I’m picturing an entire series. Mario can go into a dream world where he throws vegetables at evil frogs. He can ride around on a pet dinosaur that has a long tongue and eats everything. Maybe he can even fly around space, jumping from planet to planet like a Roman god. Most importantly, Mario, his friends, and his rivals can all put aside their differences and race around in go-karts. This will capture the hearts of children and adults alike. Who among us cannot relate?
Also, I seem to have run out of LSD. Please send.
The party-goers in the submarine where the dancing is happening are going to have a blast!
Dear Submarine Enthusiast,
You’re invited to the fourth annual Submarine Enthusiasts Fair![i] We are so excited for all of the entertainment and treats that we have prepared for our fellow submarine lovers this year.
Here is the pertinent information:
When: Saturday, May 21, 1938
Where: 200 feet below the surface of the Atlantic Ocean, off the coast of North Carolina.
Who: All you submarine enthusiasts in the Mid-Atlantic chapter[ii]
Why: Because it’s fun![iii]
Here’s what you have to look forward to:
– An entertainment sub—with music and sketches, viewable through the portholes of your own sub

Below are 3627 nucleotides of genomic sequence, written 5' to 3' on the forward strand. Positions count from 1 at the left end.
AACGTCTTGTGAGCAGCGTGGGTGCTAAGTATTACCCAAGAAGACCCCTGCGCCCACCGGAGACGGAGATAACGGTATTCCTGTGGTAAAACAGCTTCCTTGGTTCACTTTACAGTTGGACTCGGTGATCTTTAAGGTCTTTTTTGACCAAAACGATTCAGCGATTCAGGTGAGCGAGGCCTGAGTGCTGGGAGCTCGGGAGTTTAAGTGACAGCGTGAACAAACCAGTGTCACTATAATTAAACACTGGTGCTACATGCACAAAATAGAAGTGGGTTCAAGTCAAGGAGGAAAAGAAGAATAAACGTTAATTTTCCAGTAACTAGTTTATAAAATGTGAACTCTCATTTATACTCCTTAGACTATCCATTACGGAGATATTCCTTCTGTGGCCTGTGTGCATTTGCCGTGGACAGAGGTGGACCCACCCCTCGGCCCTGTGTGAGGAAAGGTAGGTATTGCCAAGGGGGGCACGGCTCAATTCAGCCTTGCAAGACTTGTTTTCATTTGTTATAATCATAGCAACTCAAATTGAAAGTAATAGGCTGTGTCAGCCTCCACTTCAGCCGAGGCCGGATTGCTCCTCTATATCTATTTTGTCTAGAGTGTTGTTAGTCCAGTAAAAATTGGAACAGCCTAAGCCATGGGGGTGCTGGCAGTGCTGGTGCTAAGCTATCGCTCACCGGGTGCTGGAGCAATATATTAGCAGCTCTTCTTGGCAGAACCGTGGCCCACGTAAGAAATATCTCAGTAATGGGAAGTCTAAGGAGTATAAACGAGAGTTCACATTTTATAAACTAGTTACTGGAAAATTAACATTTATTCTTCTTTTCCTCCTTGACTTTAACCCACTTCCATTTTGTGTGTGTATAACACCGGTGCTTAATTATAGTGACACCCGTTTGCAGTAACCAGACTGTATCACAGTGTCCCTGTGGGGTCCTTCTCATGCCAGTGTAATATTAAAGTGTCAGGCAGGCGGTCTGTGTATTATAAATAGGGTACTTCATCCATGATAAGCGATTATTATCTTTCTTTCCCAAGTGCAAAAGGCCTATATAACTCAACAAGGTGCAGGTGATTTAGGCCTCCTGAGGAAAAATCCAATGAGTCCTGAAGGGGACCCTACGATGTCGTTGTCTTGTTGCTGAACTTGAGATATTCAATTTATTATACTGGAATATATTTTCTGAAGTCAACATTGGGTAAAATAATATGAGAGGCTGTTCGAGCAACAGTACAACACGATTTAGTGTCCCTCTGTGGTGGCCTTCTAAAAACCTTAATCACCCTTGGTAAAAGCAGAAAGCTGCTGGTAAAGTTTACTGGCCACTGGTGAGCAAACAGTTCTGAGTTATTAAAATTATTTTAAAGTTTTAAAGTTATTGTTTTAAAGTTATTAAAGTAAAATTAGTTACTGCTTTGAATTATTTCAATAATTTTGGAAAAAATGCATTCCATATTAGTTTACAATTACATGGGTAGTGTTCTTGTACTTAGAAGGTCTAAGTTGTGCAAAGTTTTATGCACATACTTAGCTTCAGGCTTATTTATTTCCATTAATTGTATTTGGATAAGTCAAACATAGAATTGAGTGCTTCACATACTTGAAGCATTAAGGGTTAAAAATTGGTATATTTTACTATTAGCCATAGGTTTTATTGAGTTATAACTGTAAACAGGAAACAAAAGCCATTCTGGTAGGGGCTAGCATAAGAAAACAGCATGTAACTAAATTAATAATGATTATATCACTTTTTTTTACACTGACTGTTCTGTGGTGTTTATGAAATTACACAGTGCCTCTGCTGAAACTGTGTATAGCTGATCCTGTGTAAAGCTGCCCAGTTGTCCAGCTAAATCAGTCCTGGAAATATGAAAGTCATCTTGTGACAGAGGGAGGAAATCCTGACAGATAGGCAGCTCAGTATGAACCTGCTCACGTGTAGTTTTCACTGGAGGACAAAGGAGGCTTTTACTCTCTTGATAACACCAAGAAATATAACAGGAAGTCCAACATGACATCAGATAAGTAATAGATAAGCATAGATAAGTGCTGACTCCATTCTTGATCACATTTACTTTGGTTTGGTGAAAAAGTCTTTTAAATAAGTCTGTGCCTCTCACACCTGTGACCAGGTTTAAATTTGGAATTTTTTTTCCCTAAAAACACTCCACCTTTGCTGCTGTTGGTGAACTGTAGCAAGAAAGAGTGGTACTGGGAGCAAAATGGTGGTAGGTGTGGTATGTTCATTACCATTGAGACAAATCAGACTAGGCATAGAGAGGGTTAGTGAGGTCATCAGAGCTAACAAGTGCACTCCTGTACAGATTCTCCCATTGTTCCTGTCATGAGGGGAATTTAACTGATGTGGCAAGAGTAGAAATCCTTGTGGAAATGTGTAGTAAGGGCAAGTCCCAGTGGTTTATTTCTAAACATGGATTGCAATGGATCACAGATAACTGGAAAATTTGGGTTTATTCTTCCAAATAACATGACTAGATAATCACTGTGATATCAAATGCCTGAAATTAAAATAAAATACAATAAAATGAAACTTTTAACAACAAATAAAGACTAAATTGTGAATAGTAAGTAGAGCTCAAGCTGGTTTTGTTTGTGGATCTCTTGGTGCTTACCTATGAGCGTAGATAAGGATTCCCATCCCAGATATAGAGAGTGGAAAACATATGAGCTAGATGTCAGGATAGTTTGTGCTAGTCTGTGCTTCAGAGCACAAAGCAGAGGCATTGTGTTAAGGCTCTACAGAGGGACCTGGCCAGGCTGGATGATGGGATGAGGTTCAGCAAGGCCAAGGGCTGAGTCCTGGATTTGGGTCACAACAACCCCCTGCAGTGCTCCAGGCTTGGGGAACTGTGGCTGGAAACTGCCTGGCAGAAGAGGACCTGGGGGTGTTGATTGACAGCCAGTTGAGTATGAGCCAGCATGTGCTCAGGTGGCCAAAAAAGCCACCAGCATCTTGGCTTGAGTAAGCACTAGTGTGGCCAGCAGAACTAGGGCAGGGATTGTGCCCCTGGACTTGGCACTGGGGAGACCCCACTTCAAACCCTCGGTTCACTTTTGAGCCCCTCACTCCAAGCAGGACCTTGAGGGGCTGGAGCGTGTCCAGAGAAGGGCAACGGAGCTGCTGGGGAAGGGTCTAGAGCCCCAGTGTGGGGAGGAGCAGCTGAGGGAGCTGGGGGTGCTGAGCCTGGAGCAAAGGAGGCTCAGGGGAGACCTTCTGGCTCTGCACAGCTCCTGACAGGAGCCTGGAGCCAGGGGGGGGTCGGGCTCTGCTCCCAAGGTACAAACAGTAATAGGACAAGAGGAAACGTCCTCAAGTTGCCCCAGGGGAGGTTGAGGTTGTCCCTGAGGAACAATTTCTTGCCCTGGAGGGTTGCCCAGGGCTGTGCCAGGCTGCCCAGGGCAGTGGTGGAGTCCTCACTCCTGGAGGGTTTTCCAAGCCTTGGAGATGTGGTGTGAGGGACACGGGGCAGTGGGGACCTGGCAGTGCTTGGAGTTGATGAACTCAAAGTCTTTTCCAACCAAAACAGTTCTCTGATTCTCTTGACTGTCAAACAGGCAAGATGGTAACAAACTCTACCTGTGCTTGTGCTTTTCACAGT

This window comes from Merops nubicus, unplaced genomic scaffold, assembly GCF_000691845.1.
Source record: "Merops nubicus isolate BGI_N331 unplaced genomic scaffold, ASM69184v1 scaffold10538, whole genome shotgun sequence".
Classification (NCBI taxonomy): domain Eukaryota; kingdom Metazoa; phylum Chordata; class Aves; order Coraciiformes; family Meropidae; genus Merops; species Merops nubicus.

– Sub history sub—visit the sub history sub for information about submarine history (visitors must come on board before we descend)[iv]
– Food submarine!—picnic fare will be served to anyone who happens to be in the dining sub
We certainly hope you’ll join us![v]
National President, Submarine Enthusiasts of America
[i] The first-ever fair was actually planned for 1929 but had to be canceled because it seemed inappropriate to celebrate submarines in the wake of the stock market crash.
[ii] At the time, there were eight members.
[iii] Invitation writers in modern times no longer promise anything of the sort on their invitations for fear of being sued.
[iv] Though we applaud the attempt to inject some historical education into the event, the sub history sub was poorly researched.
[v] Branson prudently left out mention of the $500 cost of attendance and the requirement to bring your own sub.